However, administrations are using financial aid money without the consent of students to automatically pay tuition and loan payments, additionally taking away the extra money students were initially given in their scholarship. Another way colleges manipulate money is by replacing college grants with the scholarship’s worth, leaving the student with no resting money. To make do with displacing scholarship money, colleges can sometimes make adjustments or certain workarounds. For example, they can always raise the college’s cost of attendance, change the year in which the student can collect their receipts or reduce classifications to get into certain programs. All these rules, which terminally end in state laws, lead to many people’s critique of colleges, but much praise from private scholarship providers. Instead of scholarships paying for your loans, they simply replace the institutional aid that the college would provide. Not only does financial aid displacement put students at a disadvantage, but also any donors that donate to organizations. While most donors might think that their money will help young adults in their college career, the money ends up in the hands of the students’ institution of choice. Nonetheless, scholarship displacement only benefits colleges and corporations, while it’s doing a disservice to the students who worked hard for said scholarships and the thousands of citizens donating to these organizations. In fact, many students don’t get the financial aid that the federal government requires colleges to give them because of scholarship displacement.

Most colleges and administrations actually promote the questionable practice of scholarship displacement, meaning that it’s harder for students to go the college they actually want. Moreover, scholarship displacement could  discourage students from trying their best since they will not benefit from scholarships if the school practices this policy. In addition, it also limits students in actual need of financial aid from getting a better education. Without a doubt, the reason why colleges practice scholarship displacement is for their own gain economically, not to mention that it’s a one billion dollar industry. In fact, there are many organizations and important figures, such as Larry Griffith of the United Negro College Fund, college aid expert Mark Kantrowitz and Michele Waxman Johnson, who believe that this practice is unfair and sets limits on students that depend on these scholarships.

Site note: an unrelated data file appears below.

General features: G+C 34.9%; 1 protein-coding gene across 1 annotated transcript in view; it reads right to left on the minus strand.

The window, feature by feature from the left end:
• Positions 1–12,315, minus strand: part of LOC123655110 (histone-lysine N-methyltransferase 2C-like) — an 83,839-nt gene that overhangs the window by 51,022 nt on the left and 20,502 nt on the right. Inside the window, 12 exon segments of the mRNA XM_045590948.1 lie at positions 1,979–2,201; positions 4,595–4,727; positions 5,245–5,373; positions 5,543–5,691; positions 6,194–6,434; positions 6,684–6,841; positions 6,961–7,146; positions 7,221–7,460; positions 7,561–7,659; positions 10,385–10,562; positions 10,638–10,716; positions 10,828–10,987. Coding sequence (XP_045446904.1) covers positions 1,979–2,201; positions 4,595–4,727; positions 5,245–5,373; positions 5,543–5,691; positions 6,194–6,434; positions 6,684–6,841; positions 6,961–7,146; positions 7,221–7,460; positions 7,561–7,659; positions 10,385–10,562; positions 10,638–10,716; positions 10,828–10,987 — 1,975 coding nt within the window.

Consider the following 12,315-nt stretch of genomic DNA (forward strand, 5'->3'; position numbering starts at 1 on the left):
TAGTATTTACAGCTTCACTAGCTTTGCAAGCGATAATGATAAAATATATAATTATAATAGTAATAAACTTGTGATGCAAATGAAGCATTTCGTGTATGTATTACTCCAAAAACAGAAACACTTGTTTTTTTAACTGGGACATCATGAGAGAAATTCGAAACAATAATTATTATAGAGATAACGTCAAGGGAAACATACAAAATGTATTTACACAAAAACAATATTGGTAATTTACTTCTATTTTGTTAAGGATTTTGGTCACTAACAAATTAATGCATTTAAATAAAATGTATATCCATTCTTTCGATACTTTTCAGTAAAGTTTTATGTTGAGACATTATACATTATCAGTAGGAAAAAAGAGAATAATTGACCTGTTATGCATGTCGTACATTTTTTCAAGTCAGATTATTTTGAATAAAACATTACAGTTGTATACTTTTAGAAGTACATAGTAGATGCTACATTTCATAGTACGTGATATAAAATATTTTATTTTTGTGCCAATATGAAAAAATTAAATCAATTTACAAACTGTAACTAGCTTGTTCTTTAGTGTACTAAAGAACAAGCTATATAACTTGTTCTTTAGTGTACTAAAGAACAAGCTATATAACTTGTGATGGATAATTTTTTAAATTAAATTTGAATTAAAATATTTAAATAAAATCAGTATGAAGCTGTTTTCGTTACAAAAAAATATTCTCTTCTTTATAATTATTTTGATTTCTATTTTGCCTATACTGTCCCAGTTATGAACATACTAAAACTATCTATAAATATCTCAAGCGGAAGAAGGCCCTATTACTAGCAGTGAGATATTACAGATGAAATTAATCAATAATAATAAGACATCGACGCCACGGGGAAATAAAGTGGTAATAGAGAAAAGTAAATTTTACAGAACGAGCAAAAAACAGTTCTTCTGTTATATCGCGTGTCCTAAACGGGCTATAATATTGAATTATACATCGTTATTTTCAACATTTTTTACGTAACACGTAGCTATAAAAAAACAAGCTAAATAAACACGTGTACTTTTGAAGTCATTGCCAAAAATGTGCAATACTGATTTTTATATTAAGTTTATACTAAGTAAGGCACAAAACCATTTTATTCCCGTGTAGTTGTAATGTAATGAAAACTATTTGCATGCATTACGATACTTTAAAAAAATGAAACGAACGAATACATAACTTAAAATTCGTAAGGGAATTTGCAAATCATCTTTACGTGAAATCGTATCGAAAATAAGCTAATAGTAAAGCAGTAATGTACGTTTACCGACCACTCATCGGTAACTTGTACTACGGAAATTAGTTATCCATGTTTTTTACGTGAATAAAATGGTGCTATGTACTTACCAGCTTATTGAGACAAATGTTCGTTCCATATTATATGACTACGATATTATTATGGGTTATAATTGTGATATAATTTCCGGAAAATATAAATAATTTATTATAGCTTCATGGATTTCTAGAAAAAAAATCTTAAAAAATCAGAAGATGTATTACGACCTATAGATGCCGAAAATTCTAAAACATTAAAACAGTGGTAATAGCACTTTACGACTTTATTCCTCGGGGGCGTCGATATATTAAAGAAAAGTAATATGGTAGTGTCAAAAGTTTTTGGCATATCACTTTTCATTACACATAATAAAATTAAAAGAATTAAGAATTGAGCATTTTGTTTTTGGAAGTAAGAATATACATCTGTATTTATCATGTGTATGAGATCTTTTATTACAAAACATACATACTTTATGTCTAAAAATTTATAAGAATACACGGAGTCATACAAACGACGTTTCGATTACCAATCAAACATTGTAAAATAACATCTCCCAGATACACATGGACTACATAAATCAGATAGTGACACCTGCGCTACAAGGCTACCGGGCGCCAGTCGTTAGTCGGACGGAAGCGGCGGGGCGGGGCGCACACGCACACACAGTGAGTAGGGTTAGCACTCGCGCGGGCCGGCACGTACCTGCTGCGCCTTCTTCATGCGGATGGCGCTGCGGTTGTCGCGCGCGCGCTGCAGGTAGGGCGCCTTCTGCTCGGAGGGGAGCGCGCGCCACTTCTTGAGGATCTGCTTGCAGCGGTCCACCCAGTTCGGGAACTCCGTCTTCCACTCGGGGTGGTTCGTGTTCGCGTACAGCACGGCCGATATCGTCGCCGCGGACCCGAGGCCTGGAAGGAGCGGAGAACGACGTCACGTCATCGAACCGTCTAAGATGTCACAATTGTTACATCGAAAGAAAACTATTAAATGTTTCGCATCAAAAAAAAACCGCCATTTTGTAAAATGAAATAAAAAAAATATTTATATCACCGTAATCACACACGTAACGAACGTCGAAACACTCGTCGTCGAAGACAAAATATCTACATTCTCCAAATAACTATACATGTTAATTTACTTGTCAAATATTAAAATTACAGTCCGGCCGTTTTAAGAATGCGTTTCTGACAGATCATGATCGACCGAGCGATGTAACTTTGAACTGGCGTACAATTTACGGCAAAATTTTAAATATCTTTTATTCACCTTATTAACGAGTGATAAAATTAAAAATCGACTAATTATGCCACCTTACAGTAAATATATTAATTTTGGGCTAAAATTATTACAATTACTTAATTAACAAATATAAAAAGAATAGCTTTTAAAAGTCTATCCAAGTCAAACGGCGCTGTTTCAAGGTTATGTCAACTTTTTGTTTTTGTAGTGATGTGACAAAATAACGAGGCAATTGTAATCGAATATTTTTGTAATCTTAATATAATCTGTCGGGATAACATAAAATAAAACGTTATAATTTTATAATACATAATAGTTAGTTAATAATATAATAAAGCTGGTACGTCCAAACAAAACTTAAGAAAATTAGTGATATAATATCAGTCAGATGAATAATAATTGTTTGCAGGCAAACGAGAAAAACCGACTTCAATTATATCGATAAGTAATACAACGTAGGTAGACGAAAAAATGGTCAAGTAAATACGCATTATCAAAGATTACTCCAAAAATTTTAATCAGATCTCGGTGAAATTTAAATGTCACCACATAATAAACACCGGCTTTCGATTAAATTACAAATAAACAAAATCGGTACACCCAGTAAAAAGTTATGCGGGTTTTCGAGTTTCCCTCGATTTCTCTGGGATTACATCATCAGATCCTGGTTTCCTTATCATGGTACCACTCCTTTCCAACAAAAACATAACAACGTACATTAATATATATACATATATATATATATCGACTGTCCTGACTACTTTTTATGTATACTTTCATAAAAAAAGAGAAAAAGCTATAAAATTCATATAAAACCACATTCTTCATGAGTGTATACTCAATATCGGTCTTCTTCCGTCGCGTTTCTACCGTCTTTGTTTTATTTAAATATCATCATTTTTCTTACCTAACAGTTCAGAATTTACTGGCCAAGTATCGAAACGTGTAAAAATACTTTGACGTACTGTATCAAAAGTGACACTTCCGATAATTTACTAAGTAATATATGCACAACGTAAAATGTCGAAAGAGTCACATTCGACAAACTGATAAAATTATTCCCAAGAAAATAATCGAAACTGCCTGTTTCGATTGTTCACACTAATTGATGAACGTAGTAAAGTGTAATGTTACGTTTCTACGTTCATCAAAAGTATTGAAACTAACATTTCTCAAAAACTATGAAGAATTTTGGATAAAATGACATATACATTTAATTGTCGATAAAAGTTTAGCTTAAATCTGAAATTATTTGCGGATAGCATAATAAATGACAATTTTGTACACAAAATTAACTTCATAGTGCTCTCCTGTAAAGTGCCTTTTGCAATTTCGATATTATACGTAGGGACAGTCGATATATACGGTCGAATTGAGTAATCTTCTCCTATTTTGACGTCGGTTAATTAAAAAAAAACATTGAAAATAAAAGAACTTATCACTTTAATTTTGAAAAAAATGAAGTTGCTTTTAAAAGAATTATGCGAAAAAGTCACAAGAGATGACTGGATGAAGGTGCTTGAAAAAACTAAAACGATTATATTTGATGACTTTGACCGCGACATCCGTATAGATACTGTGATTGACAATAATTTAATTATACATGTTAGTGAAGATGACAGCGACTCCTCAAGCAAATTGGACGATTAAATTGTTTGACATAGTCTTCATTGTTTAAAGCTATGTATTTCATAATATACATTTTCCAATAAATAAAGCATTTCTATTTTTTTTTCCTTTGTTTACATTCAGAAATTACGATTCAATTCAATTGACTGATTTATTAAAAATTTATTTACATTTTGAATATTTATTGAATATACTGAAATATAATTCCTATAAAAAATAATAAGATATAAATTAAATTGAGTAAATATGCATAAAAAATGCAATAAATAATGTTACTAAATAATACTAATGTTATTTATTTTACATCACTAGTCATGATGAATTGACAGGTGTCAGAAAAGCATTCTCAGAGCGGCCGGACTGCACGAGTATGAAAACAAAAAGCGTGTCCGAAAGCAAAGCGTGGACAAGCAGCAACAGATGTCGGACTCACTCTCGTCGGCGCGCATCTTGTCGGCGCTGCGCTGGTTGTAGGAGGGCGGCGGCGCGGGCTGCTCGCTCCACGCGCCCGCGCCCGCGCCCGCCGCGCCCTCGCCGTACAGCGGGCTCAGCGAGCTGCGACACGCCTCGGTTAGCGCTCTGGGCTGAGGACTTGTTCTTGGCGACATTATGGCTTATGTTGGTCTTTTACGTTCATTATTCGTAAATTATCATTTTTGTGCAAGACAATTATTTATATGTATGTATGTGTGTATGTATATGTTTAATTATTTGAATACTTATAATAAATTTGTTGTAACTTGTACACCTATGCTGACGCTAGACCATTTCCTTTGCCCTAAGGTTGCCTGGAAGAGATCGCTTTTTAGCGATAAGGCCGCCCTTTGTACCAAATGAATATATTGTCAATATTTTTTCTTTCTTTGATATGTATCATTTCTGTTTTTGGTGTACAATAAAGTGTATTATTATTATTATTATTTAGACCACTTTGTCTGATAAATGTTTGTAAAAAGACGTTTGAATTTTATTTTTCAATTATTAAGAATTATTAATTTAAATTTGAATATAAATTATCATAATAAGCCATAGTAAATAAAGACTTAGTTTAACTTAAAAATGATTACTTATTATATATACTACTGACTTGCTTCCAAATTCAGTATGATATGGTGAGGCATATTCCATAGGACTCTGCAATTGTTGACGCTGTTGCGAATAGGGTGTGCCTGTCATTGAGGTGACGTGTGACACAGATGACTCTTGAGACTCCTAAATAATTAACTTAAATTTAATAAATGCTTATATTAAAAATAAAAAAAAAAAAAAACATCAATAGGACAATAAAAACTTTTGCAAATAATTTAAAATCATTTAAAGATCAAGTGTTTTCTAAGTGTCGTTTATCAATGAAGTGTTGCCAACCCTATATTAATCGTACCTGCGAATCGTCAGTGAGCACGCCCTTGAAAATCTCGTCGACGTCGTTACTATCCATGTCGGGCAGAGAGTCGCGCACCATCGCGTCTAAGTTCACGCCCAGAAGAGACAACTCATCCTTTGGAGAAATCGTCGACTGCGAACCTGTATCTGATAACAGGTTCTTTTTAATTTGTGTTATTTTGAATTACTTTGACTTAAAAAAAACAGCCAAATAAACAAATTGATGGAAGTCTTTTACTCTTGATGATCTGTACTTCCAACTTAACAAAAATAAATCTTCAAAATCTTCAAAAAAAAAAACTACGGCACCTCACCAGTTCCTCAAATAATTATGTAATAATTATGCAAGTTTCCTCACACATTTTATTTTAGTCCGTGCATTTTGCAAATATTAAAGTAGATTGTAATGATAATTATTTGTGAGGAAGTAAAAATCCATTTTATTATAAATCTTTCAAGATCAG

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I think that the bottom line with scholarship displacement is that it is an unfortunate practice. For our students particularly, it is quite sad because we have a lot of great students that go out and work very hard to get scholarships, and the idea would be that the money is to help them pay for college. However, colleges that practice scholarship displacement substitute the private scholarship money that they have received, and therefore reduce their aid. It honestly comes out as a wash, and the student is no better off for having received a scholarship- it’s really a destructive process and practice. I think that we need to work hard in the State of Florida to dispel this as much as we can in the hope that we will follow along with the state of Maryland, which has now made it impossible for institutions of higher learning to practice unfair scholarship displacement.

— College Assistant Program (CAP) supervisor Elizabeth Stack said

Not only are there many examples of government and corporate officials highlighting the flaws and obvious need to get rid of this program, but there is also proof of reforms. The state of Maryland is now banning all colleges and universities from scholarship displacement, only allowing it if the financial aid is more than the attendance fees, or if the scholarship provider gives permission to do so. Maryland’s decision earned plenty of praise from students and social media users. After all, this monumental move from Maryland not only proves that there is no real need for scholarship displacement, but that slowly, we can all help perfect laws and remove unfairness in our governmental, criminal and educational systems. While there are still 49 more states to go, this is a big step for students and young adults that wish to apply to colleges without being robbed of their efforts.